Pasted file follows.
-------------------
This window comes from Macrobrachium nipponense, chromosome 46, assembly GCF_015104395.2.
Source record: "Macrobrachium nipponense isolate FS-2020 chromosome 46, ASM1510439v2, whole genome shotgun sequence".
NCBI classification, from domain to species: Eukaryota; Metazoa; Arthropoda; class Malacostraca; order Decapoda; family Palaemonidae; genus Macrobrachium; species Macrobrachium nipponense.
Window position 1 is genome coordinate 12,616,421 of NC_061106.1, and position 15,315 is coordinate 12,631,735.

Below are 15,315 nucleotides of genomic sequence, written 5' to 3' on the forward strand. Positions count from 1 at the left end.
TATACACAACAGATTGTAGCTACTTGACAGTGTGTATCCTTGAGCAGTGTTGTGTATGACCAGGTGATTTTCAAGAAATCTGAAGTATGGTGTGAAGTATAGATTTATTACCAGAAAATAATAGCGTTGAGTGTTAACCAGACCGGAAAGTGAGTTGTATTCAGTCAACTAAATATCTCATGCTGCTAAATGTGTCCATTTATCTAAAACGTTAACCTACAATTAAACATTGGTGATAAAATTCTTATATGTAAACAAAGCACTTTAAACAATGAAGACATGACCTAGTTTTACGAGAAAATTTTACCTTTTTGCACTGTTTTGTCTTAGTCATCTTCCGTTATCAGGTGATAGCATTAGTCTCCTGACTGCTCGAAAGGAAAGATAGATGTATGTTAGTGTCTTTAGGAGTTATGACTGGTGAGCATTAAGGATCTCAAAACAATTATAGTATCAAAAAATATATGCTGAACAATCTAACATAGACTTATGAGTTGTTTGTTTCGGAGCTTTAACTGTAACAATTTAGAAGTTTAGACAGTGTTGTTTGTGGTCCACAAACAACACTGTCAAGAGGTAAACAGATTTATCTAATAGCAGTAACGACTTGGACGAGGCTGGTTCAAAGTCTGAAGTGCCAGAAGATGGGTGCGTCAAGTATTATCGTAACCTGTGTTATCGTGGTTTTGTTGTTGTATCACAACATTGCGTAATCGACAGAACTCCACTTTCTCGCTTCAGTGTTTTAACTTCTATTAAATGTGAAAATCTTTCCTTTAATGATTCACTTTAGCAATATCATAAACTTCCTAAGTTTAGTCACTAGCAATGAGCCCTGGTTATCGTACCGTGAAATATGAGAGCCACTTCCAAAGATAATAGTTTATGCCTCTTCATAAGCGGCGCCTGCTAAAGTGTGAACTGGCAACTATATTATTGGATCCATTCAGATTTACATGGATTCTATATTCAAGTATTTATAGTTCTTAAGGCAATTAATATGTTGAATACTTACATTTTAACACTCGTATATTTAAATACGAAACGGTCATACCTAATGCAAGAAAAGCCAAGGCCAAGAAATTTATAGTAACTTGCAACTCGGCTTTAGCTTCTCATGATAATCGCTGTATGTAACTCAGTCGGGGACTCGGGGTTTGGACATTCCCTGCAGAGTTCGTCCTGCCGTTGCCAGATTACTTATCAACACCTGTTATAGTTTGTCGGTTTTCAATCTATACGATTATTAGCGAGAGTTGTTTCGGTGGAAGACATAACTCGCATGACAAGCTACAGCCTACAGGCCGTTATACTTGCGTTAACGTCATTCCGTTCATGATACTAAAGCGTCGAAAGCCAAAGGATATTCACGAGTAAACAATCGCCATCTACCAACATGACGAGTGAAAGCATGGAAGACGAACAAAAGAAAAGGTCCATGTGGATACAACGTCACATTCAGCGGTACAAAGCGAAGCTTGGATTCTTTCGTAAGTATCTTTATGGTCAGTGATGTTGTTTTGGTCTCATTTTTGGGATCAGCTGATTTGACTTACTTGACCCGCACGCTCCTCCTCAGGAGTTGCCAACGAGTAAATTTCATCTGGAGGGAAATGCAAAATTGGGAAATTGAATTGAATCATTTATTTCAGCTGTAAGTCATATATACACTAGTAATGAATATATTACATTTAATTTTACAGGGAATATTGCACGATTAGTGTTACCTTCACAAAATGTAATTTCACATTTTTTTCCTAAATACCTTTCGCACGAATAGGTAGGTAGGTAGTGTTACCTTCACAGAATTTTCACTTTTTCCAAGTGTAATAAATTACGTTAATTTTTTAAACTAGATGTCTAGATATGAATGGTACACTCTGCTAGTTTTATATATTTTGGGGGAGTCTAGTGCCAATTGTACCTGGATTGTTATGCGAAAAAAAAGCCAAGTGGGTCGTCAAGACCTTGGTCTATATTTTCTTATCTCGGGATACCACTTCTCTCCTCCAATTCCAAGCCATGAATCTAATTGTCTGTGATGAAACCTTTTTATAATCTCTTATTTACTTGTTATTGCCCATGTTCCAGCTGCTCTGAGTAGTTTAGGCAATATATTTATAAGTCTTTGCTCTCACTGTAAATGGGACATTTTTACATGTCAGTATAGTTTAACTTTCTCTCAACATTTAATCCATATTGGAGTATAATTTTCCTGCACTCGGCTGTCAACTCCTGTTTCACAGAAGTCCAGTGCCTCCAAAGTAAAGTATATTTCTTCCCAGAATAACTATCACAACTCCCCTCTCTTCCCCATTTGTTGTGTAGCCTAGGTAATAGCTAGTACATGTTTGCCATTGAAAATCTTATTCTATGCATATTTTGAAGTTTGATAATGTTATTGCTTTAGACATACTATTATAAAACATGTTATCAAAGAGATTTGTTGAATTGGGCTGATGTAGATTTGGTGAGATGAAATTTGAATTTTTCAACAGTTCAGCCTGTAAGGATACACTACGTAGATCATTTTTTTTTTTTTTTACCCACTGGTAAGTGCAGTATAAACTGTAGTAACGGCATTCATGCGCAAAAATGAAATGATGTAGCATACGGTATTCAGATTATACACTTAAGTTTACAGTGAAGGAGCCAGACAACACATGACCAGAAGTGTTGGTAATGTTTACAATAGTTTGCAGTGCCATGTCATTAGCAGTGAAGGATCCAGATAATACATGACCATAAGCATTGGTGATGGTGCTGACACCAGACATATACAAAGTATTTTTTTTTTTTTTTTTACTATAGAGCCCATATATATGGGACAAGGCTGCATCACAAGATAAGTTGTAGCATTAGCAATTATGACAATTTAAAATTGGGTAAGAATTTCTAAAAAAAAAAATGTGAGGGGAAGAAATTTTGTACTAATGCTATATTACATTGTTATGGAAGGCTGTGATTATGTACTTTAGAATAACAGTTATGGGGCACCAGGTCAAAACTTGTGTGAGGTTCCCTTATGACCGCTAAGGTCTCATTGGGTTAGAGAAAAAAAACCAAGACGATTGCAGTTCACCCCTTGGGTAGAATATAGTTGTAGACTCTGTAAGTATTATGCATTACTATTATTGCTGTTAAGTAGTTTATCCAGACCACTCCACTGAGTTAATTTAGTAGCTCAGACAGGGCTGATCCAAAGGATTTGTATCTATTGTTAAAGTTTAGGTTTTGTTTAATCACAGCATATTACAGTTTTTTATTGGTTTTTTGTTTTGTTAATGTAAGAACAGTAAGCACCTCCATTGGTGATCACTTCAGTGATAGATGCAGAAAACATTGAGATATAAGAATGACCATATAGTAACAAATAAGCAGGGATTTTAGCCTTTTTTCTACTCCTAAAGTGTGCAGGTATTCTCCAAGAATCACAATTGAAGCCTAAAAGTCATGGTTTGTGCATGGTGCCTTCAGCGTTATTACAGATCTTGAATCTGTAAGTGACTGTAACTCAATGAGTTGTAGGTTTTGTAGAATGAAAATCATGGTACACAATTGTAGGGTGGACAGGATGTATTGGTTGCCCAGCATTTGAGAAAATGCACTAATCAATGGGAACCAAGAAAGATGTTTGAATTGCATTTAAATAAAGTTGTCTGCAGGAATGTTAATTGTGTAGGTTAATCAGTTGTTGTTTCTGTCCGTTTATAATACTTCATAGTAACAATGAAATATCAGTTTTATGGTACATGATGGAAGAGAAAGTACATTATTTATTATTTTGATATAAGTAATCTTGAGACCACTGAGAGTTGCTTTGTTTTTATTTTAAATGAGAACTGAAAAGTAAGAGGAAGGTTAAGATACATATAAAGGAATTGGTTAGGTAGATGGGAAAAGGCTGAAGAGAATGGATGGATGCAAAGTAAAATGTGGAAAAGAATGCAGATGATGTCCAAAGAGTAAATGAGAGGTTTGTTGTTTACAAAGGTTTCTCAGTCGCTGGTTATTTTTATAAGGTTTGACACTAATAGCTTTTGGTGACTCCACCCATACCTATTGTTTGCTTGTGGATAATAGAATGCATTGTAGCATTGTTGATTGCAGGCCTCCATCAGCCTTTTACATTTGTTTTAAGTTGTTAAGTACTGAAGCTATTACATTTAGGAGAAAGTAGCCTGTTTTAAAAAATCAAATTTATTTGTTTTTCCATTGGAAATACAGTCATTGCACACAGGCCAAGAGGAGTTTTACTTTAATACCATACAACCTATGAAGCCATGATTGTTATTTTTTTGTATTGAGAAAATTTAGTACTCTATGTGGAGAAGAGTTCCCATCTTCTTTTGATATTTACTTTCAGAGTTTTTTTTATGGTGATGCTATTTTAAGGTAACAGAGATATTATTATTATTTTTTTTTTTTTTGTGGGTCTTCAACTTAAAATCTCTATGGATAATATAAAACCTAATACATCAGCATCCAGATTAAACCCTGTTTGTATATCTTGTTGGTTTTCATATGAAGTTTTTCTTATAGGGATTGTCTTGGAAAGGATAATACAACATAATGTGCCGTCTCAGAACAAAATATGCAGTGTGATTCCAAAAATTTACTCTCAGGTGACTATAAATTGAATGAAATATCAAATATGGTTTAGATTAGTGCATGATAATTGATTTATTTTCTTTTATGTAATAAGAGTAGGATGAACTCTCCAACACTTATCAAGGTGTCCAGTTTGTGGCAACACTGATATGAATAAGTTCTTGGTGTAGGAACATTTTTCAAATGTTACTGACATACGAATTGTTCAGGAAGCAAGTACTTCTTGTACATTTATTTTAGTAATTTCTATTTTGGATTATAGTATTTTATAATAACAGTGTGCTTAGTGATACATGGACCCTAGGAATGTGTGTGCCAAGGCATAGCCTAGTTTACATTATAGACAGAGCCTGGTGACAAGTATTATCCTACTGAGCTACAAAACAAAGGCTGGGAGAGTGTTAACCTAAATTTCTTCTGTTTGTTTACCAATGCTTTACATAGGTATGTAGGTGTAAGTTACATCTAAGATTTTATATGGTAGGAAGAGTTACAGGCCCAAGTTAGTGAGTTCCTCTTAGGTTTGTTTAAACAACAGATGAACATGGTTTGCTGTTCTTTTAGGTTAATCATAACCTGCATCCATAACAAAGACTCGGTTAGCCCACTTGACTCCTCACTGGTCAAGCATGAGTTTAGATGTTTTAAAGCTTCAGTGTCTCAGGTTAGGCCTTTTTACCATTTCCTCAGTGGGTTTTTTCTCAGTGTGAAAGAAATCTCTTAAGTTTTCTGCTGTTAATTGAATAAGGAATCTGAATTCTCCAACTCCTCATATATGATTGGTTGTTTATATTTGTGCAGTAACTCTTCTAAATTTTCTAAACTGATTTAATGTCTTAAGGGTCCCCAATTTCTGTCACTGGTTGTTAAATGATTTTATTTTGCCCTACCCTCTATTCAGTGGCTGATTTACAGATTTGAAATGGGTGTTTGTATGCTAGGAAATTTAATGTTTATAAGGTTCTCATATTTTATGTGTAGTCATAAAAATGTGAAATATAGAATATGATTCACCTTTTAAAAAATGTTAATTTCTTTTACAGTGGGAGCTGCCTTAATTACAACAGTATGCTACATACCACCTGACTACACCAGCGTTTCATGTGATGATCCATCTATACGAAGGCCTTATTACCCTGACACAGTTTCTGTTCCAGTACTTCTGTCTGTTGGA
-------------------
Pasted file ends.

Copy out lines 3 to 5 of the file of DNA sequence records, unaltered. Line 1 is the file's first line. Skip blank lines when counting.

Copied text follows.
NCBI classification, from domain to species: Eukaryota; Metazoa; Arthropoda; class Malacostraca; order Decapoda; family Palaemonidae; genus Macrobrachium; species Macrobrachium nipponense.
Window position 1 is genome coordinate 12,616,421 of NC_061106.1, and position 15,315 is coordinate 12,631,735.

Below are 15,315 nucleotides of genomic sequence, written 5' to 3' on the forward strand. Positions count from 1 at the left end.